Unfortunately radio stations of today completely over compress the sound and all dynamics are pretty well scrapped. The music can even seem unnatural, with pulsing effects, depending on the levels of compression and limiting used. That’s why mastering engineers tend to master the music with high compression and push it with limiting. The louder they make it, the less likely it is to be altered with when played over the radio.

But how loud is loud enough? Why push so far? I’ve looked at pro recordings in my audio editor and have seen incredible amounts of signal clipping. Clipping is distortion. Why would a commercially available recording be distorted? That seems to go against the “pro” in professional audio production.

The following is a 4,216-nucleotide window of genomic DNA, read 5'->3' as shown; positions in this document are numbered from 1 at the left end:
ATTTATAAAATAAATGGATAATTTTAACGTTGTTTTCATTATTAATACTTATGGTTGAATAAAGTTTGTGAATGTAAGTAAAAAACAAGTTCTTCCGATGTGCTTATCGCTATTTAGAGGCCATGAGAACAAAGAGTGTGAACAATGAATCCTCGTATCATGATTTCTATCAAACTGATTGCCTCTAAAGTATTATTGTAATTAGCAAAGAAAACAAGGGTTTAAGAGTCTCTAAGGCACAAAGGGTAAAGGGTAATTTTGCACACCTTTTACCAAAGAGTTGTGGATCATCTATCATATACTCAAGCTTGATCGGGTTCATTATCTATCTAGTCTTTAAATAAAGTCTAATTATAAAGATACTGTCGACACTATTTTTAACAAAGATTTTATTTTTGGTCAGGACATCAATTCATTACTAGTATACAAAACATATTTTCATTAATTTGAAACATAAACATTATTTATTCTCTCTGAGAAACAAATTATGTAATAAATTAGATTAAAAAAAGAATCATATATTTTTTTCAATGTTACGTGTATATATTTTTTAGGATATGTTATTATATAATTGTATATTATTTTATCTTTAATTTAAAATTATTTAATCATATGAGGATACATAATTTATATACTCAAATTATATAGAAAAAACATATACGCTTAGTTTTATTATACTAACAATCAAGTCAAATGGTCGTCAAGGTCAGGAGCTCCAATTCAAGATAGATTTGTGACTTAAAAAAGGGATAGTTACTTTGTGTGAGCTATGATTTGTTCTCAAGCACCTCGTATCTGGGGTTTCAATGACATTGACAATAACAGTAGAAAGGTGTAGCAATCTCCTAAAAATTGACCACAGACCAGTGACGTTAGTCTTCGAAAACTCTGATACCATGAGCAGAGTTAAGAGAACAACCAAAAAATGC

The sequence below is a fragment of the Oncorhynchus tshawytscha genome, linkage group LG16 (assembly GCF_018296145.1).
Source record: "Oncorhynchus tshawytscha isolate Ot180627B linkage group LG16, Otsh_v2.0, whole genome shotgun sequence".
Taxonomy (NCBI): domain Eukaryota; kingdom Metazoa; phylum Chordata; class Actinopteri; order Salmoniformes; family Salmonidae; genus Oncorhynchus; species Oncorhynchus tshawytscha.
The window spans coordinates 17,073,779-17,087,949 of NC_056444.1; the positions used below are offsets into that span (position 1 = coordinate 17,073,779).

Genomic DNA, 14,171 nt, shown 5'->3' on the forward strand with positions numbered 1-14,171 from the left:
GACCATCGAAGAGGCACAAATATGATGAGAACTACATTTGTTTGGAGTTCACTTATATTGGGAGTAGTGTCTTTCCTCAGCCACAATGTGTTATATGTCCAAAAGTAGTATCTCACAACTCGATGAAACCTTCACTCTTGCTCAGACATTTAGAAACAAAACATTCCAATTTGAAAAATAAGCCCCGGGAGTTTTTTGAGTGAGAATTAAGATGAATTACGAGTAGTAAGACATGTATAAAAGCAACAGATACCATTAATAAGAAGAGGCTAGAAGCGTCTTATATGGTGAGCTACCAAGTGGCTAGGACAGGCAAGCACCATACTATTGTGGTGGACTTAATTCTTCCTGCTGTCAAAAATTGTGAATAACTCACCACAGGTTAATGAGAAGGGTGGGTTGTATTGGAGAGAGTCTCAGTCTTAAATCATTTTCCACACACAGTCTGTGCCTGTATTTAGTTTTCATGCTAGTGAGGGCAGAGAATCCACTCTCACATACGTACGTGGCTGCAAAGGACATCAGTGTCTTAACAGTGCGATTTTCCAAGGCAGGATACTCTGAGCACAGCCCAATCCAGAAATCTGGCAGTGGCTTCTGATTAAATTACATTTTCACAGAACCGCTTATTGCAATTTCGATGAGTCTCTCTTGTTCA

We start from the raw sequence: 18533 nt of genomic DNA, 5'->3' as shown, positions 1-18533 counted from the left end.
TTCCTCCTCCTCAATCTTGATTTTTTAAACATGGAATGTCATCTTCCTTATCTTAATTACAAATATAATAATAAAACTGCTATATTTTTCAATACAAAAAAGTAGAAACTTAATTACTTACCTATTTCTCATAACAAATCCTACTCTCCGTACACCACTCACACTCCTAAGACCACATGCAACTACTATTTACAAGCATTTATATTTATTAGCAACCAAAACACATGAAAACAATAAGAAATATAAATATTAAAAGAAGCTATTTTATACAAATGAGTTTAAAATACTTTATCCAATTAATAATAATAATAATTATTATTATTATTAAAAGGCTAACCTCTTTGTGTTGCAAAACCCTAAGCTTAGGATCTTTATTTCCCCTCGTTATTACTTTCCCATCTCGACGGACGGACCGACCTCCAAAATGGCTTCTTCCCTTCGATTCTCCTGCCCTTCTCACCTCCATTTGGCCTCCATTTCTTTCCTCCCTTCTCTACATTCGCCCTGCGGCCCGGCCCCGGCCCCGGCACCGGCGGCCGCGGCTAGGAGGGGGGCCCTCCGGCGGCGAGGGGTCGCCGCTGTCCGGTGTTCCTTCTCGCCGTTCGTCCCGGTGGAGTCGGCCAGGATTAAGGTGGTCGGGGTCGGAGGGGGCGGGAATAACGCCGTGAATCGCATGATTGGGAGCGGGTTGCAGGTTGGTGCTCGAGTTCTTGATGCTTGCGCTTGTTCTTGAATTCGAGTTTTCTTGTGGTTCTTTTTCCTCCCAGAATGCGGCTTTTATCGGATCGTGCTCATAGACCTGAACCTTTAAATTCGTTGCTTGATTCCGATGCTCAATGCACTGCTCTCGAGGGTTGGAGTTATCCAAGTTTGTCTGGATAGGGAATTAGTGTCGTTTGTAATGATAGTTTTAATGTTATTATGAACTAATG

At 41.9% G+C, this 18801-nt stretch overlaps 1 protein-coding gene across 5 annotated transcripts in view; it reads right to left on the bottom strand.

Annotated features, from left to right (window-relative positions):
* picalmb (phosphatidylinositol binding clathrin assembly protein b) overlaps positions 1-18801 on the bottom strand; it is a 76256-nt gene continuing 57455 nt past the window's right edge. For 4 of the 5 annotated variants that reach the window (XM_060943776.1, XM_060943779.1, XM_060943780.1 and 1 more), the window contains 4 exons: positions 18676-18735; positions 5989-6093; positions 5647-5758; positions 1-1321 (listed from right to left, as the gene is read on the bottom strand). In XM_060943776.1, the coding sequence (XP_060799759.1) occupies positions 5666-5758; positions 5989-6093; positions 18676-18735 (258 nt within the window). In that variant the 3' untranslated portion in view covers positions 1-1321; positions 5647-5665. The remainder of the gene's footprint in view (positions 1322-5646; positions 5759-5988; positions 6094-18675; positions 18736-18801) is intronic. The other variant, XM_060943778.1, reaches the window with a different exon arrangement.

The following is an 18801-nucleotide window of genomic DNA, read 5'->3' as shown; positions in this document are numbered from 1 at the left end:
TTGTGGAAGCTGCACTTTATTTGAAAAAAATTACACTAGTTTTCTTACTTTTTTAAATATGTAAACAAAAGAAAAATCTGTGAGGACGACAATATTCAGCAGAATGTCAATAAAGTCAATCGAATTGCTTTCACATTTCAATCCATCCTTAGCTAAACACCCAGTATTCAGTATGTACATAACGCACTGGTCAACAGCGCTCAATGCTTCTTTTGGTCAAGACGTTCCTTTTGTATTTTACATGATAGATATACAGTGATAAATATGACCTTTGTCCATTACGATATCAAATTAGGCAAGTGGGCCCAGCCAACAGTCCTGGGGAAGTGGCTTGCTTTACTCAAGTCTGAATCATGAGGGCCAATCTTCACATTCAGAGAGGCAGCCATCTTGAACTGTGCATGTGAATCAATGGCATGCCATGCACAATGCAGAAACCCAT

So, on goes the loudness war. Some bands are choosing dynamics over loudness, and having their music mastered at a lower average volume. Still, others just like it loud for loudness’ sake. The problem is that the consumers end up having to turn their volume up and down depending on what CD they’re playing. But I guess even that won’t be a problem for much longer, since apps like iTunes can automatically adjust track volumes for a more consistent listening experience. Leave it to technology to smooth out the wrinkles created by technology. If that makes any sense.

I guess the purist in me argues to make it louder but keep the dynamics as much as possible. Push it a little, but don’t push it too far. But hey, what do I know? I’m no pro.

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Trailer for Rush: Beyond the Lighted Stage!

Wednesday, May 26th, 2010


A trailer has been released for “Rush: Beyond the Lighted Stage” and from what it shows I’m expecting the DVD documentary to be awesome. It’s loaded with commentary from other famous rock musicians, and jammed with great archival footage, the likes of which most Rush fans have never seen. This should prove to be a wonderful look into the origins, history, and phenomenon that is RUSH!

Gene Simmons of Kiss commented, “What’s Rush?… It’s RUSH!”

Indeed…